It’s a rare joy, reviewing a game that you know you’ll come back to again and again, but that’s what Insane Robots offers.
Insane Robots is a quirky little card-based battle royale game, complete with trash talking robot enemies and mini text adventures (think The Walking Dead’s text choice gameplay, but without the timer) interspersed through each map to try to keep things fresh. And it does, to some extent.
While this game is not perfect, Insane Robots is very good. The premise of the story is that you are a Franklin-series robot, designed to be a chef has just had his memory wiped, for the crime of asking questions. The question of where, exactly, are the humans in this exclusively robot-filled world? The punishment befitting of this heinous act is, of course, death by combat — unless you can get to the end of all eight tournaments and talk to the robot boss, the Kernel. For those of you already picking up on the robo-puns, strap in, it’s going to be a long ride. For everyone else, don’t worry, there are plenty more where that one came from.
From here, you’re thrown into your first bout of combat. At its most basic, battling is easy to the point of boredom: you need to complete your attack circuit (put down two red squares) to attack the enemy. If they complete their defence circuit (put down two green squares) in time, they can stave off, or at least absorb some of your attack. Rinse and repeat until someone gets turned into scrap. Fortunately, as you progress there are all sorts of modifiers to your attack and defence, ways to interfere with the opponent’s circuits, and even ways to deal direct damage — the sum total is a respectable combat system which is fairly well balanced. You can also augment your robot as you play through the campaign to help the odds stay ever in your favour.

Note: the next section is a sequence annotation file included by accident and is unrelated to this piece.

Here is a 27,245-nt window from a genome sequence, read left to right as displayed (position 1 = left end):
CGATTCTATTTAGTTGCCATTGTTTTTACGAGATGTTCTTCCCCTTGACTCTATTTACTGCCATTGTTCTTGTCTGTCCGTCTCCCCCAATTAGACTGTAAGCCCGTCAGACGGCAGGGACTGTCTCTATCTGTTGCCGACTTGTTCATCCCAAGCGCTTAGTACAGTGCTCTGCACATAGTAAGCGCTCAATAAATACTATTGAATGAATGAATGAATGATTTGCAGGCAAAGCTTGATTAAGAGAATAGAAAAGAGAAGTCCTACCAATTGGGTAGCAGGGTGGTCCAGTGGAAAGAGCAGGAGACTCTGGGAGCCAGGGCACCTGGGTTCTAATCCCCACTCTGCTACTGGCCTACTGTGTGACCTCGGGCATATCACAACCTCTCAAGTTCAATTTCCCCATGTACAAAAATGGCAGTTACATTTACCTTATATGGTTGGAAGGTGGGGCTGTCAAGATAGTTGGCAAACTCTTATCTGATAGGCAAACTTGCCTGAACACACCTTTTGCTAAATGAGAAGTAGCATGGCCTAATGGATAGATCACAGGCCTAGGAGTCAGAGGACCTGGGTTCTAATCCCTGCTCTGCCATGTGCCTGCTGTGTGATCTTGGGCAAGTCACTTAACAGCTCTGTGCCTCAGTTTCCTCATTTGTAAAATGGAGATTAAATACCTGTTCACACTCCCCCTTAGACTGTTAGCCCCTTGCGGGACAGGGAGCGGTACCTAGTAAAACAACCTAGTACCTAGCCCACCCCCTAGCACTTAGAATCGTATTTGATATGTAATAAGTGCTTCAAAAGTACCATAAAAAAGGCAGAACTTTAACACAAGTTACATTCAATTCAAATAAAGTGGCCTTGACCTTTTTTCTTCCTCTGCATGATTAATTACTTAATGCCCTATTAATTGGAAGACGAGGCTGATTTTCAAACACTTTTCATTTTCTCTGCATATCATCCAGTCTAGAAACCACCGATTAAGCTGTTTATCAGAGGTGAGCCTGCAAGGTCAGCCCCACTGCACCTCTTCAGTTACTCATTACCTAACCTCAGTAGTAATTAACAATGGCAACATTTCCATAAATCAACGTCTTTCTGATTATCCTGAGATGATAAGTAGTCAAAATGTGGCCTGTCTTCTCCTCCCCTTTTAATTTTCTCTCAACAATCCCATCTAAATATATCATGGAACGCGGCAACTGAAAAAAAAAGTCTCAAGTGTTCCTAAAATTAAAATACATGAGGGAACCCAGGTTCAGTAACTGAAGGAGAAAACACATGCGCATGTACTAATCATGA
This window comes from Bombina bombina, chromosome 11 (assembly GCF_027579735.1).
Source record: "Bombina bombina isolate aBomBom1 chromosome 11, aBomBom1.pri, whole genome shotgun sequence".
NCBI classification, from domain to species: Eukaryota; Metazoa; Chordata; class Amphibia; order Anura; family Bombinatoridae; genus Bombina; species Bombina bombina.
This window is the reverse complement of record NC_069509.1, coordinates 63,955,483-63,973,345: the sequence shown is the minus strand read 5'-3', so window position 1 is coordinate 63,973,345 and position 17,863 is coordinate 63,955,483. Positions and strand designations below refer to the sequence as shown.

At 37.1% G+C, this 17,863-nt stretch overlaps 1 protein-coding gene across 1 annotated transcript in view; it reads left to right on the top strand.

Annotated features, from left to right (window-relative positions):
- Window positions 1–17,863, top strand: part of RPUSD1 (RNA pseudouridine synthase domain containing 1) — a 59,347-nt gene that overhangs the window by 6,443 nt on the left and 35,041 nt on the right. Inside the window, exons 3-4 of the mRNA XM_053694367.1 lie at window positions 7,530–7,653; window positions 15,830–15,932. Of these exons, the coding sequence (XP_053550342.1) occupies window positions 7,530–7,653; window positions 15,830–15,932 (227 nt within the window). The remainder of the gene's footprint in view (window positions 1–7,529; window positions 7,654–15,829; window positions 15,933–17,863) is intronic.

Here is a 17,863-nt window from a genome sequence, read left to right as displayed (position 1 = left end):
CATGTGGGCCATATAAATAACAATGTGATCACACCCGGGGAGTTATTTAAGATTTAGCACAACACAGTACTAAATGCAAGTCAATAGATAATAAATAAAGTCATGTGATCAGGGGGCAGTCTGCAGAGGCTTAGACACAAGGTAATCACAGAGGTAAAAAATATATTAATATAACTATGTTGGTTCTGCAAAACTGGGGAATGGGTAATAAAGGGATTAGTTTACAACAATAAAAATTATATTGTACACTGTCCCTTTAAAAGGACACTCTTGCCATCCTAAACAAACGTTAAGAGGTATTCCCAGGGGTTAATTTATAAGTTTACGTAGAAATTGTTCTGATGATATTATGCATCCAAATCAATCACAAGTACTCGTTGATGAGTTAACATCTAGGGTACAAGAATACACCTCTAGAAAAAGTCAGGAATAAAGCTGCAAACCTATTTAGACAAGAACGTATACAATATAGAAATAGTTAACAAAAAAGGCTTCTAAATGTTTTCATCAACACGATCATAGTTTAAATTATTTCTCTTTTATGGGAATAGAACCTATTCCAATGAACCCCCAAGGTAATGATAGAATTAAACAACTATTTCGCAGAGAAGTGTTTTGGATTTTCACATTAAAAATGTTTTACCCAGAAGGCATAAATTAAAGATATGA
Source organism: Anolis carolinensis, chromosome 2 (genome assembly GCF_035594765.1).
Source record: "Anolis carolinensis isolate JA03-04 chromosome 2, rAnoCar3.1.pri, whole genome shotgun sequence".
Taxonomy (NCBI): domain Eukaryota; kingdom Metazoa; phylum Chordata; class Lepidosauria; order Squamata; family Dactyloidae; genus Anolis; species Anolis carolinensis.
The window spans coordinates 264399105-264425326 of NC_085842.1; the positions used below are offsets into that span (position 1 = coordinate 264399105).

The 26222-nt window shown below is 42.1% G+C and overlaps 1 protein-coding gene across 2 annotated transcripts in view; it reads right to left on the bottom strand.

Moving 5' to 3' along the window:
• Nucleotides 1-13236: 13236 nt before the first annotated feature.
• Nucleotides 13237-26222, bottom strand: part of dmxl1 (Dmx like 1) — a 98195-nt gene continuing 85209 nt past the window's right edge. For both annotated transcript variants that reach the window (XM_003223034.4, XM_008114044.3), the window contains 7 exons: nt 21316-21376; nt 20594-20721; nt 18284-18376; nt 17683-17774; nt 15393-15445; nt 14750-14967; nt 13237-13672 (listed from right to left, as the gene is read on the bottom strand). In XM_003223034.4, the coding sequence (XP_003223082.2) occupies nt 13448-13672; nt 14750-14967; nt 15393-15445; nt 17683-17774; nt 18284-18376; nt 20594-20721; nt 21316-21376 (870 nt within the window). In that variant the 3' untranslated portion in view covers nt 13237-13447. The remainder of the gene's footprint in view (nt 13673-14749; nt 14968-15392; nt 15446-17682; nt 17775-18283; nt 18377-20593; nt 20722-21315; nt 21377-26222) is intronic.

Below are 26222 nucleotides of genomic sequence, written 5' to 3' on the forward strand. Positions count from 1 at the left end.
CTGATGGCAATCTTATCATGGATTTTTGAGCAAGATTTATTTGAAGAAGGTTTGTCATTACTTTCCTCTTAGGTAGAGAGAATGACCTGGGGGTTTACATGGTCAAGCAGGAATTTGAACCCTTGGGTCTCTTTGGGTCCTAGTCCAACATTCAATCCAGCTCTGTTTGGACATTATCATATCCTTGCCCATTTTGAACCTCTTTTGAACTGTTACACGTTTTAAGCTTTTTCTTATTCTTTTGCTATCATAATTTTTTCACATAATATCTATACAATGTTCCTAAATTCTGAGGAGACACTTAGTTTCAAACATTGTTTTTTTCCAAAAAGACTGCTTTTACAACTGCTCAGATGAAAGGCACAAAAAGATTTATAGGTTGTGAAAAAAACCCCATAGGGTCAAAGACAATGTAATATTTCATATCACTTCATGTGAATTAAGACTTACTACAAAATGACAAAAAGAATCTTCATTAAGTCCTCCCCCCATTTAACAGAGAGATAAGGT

My biggest problem with the game, however, is that as much as I love card games — it’s no secret that I’m a massive Magic: the Gathering fan — there’s no way to edit your deck. Some of the cards you draw in Insane Robots are basically useless. The ‘Glitch’ card, for example, is just as likely to buff your opponent as it is to debuff them. There’s also the fact that your defensive modifiers (for example, the one that deflects damage taken and hits the opponent with their own attack) get used (wasted) if you attack. Since you can’t remove the chaff from your deck, you’re just at the mercy of the believing in heart of the cards each turn, and that way madness lies.
These aren’t the only problems of course — enemies can steal the random loot drops that are spread out across the map, and you don’t get to collect these on their death. On that note, it is entirely possible to kill an enemy and get zero loot dropped — this will happen an irritatingly high number of times towards the end of the campaign. You’ll also begin to notice that not all enemy units will attack each other, as you’d expect in a battle royale game. Some units just pass each other by, and then dog-pile you, resulting in a profoundly unfair ass-whooping.